Back in July, the talented social media team at Paddy Power tweeted ‘Hot on the heels of the Ladbrokes/Coral merger, we can exclusively reveal that we have merged with Betfair. Our new name is Betty Power’. It was a joke, of course, but it was also a reflection on the frenetic pace of consolidation in the gambling sector. Consolidation comes amid taxation changes, the tightening of regulation in the UK and elsewhere in Europe and a drive to lower costs.
It is not a terribly long time ago that Betfair’s founders, Andrew Black and Ed Wray, famously dressed as mourners, participated in a New Orleans-style funeral and ran a coffin through the City of London. The purpose was to announce Betfair to the world and to herald the ‘death of traditional bookmaking’. However, the union between Paddy Power and Betfair finally puts the long-running debate on the death of traditional bookmaking to bed. Indeed, I think that debate ended when Betfair launched its Sportsbook offering (a traditional fixed-odds platform) in May 2012.
Although betting exchanges and traditional fixed-odds bookmaking are fundamentally different propositions, I expect the proposed Betfair/Paddy Power union to be a symbiotic one. The combination would enhance the online presence of Paddy Power and enable Betfair to further cater for its established customer base, who might bet elsewhere due to any Betfair inability to offer liquidity in some markets. Betfair has flourished where other betting exchanges have floundered due, in large part, to its ability to offer highly liquid markets. That is, broadly, a market with lots of money being matched within it and where you can get your bets matched quickly and at the prices you want.
Reports last week highlighted that the proposed merger will face scrutiny from competition regulators. The process will work as follows: competition lawyers for both parties will identity the jurisdictions in which a ‘merger control’ filing must, or should, be made (most jurisdictionsnow operate a mandatory merger control regime). This analysis will require a geographic breakdown of the turnover of both parties and an assessment by the lawyers of whether local financial and, sometimes, market share thresholds are met.
By way of example, for a merger filing to be triggered at European Commission level under the primary thresholds, the parties’ combined worldwide turnover must exceed €5 billion. Each of the parties must also have EU-wide turnover in excess of €250m and the parties must not generate at least two-thirds of their individual EU-wide turnover in one and the same EU member state.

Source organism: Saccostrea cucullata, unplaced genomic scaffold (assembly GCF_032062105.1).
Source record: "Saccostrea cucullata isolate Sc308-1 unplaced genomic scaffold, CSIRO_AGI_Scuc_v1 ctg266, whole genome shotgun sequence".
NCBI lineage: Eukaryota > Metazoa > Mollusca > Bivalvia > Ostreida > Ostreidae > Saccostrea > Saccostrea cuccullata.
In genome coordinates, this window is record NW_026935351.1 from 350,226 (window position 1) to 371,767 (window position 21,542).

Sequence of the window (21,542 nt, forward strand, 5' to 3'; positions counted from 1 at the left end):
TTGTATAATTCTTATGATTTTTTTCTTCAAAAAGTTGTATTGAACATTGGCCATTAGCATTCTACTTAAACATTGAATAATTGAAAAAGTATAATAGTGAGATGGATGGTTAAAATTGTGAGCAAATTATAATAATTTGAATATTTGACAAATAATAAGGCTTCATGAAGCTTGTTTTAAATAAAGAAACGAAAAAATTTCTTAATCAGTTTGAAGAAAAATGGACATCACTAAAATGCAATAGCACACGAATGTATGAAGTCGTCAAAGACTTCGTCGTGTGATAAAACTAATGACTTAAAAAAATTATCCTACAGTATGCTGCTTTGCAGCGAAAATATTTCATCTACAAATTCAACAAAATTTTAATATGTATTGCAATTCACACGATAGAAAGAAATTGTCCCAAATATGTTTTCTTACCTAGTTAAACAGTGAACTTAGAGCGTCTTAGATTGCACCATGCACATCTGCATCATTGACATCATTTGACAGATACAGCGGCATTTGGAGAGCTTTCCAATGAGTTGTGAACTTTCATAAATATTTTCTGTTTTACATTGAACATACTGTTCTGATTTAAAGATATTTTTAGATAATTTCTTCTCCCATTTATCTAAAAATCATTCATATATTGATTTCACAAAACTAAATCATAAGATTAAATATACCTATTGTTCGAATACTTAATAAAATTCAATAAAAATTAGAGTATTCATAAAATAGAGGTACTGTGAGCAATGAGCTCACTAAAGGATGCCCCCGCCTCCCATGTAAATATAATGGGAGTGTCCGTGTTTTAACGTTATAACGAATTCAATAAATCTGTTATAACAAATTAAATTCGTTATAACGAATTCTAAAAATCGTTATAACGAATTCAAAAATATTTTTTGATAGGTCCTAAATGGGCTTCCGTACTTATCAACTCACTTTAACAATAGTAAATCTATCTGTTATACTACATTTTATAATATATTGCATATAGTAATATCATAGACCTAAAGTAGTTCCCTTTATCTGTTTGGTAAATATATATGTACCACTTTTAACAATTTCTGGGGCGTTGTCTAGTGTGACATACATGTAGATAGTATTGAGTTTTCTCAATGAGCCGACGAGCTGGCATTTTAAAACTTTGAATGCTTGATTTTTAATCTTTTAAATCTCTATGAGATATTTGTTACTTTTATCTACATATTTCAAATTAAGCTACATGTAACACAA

Based on publicly available financial information, it would appear both the worldwide and EU-wide elements of the thresholds outlined above are met. Whether both Betfair and Paddy Power generate two-thirds of their individual EU-wide turnover in one and the same member state is not as clear. Both parties do appear to generate a significant percentage of their respective EU-wide turnovers in the UK.
However, even if there was an ‘out’ from EU jurisdiction under the two-thirds rule, if the transaction is notifiable in at least three EU member states, it can be referred to the Commission for substantive legal and economic assessment. The Commission is a one-stop shop competition regulator and it is often preferable to have the Commission assess a transaction, rather than having a number of member state competition regulators involved. Both Betfair and Paddy Power also generate turnover in a number of jurisdictions outside the EU. Whether merger filings are required in some of those jurisdictions will also be assessed by the lawyers.
On the substantive side, one needs to look well beyond the revenues of the combined entity in determining whether competition would be lessened and whether customers would suffer as a consequence of the proposed merger. The starting point for competition lawyers is defining the relevant product and geographic market(s) and evaluating the strength of the combined entity in that relevant market(s).
I noted that betting exchanges and traditional fixed-odds bookmaking are fundamentally different propositions and I expect that much will be made of this when the question of relevant market definition arises. The traditional bookmaker is a one-sided operation. Betfair is a two-sided operation. Betting exchanges are structured to facilitate customers betting that a particular outcome will or will not occur. In broad terms, it is the availability to punters of this against backing (or laying) functionality in which betting exchanges fundamentally differ from the traditional forms of bookmaking.
It will greatly enhance the prospect of a speedy clearance if it can be successfully argued that the exchange element of Betfair’s business is in a different product market to the Paddy Power fixed-odds proposition. There is precedent to support such a contention.
Whilst I am, unfortunately, not gifted with the mantic powers of the Paddy Power social media team, competition clearance of the proposed Paddy Power/Betfair merger is not, in my view, a question of if, but when. What there is no doubt about, however, is that the proposed union is a harbinger of future consolidation in the gambling sector.